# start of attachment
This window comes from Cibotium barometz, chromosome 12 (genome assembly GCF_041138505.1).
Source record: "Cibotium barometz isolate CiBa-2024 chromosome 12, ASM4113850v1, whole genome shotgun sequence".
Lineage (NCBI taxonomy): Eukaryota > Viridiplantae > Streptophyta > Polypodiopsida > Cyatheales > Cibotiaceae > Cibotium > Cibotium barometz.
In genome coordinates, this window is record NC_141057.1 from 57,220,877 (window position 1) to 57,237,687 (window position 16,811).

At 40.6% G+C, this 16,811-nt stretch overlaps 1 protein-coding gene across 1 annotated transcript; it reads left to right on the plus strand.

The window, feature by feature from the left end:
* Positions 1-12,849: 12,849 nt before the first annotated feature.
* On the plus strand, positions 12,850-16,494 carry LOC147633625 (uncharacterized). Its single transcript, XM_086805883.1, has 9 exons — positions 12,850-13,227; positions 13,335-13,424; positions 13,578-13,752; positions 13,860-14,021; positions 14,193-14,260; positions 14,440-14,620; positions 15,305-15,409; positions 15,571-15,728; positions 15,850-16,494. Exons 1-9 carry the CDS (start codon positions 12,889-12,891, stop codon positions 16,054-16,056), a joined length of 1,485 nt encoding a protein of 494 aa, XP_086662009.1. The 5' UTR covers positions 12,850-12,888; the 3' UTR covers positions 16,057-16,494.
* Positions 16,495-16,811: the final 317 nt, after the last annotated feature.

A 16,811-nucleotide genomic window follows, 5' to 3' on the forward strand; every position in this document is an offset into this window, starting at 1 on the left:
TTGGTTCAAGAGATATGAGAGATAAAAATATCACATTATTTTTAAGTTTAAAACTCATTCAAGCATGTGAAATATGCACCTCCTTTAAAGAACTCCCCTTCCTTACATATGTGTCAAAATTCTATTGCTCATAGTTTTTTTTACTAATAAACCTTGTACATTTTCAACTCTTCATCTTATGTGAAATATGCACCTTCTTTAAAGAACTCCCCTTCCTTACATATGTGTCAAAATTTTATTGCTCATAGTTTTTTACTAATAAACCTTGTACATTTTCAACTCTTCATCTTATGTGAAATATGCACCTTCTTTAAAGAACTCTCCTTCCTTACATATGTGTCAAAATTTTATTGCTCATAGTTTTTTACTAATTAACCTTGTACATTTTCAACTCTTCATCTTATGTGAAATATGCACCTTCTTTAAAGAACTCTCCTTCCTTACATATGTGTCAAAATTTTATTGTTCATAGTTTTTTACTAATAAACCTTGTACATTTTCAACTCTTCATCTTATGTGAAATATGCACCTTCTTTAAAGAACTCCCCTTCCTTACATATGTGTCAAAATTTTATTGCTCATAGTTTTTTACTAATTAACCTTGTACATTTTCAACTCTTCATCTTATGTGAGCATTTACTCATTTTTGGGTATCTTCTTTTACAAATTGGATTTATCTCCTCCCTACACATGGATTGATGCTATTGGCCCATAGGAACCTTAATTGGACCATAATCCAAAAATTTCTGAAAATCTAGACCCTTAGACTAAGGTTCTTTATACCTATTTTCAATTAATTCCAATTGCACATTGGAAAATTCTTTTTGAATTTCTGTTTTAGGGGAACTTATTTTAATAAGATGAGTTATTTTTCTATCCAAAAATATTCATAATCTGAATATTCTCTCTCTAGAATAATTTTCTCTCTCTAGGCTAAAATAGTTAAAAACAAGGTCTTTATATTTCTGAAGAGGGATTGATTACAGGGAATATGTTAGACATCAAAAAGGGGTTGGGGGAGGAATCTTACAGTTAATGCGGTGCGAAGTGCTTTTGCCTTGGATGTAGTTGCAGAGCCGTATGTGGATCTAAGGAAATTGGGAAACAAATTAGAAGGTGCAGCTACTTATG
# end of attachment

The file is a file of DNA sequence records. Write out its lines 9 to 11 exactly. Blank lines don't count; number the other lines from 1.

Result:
* Positions 16,495-16,811: the final 317 nt, after the last annotated feature.

A 16,811-nucleotide genomic window follows, 5' to 3' on the forward strand; every position in this document is an offset into this window, starting at 1 on the left:
TTGGTTCAAGAGATATGAGAGATAAAAATATCACATTATTTTTAAGTTTAAAACTCATTCAAGCATGTGAAATATGCACCTCCTTTAAAGAACTCCCCTTCCTTACATATGTGTCAAAATTCTATTGCTCATAGTTTTTTTTACTAATAAACCTTGTACATTTTCAACTCTTCATCTTATGTGAAATATGCACCTTCTTTAAAGAACTCCCCTTCCTTACATATGTGTCAAAATTTTATTGCTCATAGTTTTTTACTAATAAACCTTGTACATTTTCAACTCTTCATCTTATGTGAAATATGCACCTTCTTTAAAGAACTCTCCTTCCTTACATATGTGTCAAAATTTTATTGCTCATAGTTTTTTACTAATTAACCTTGTACATTTTCAACTCTTCATCTTATGTGAAATATGCACCTTCTTTAAAGAACTCTCCTTCCTTACATATGTGTCAAAATTTTATTGTTCATAGTTTTTTACTAATAAACCTTGTACATTTTCAACTCTTCATCTTATGTGAAATATGCACCTTCTTTAAAGAACTCCCCTTCCTTACATATGTGTCAAAATTTTATTGCTCATAGTTTTTTACTAATTAACCTTGTACATTTTCAACTCTTCATCTTATGTGAGCATTTACTCATTTTTGGGTATCTTCTTTTACAAATTGGATTTATCTCCTCCCTACACATGGATTGATGCTATTGGCCCATAGGAACCTTAATTGGACCATAATCCAAAAATTTCTGAAAATCTAGACCCTTAGACTAAGGTTCTTTATACCTATTTTCAATTAATTCCAATTGCACATTGGAAAATTCTTTTTGAATTTCTGTTTTAGGGGAACTTATTTTAATAAGATGAGTTATTTTTCTATCCAAAAATATTCATAATCTGAATATTCTCTCTCTAGAATAATTTTCTCTCTCTAGGCTAAAATAGTTAAAAACAAGGTCTTTATATTTCTGAAGAGGGATTGATTACAGGGAATATGTTAGACATCAAAAAGGGGTTGGGGGAGGAATCTTACAGTTAATGCGGTGCGAAGTGCTTTTGCCTTGGATGTAGTTGCAGAGCCGTATGTGGATCTAAGGAAATTGGGAAACAAATTAGAAGGTGCAGCTACTTATG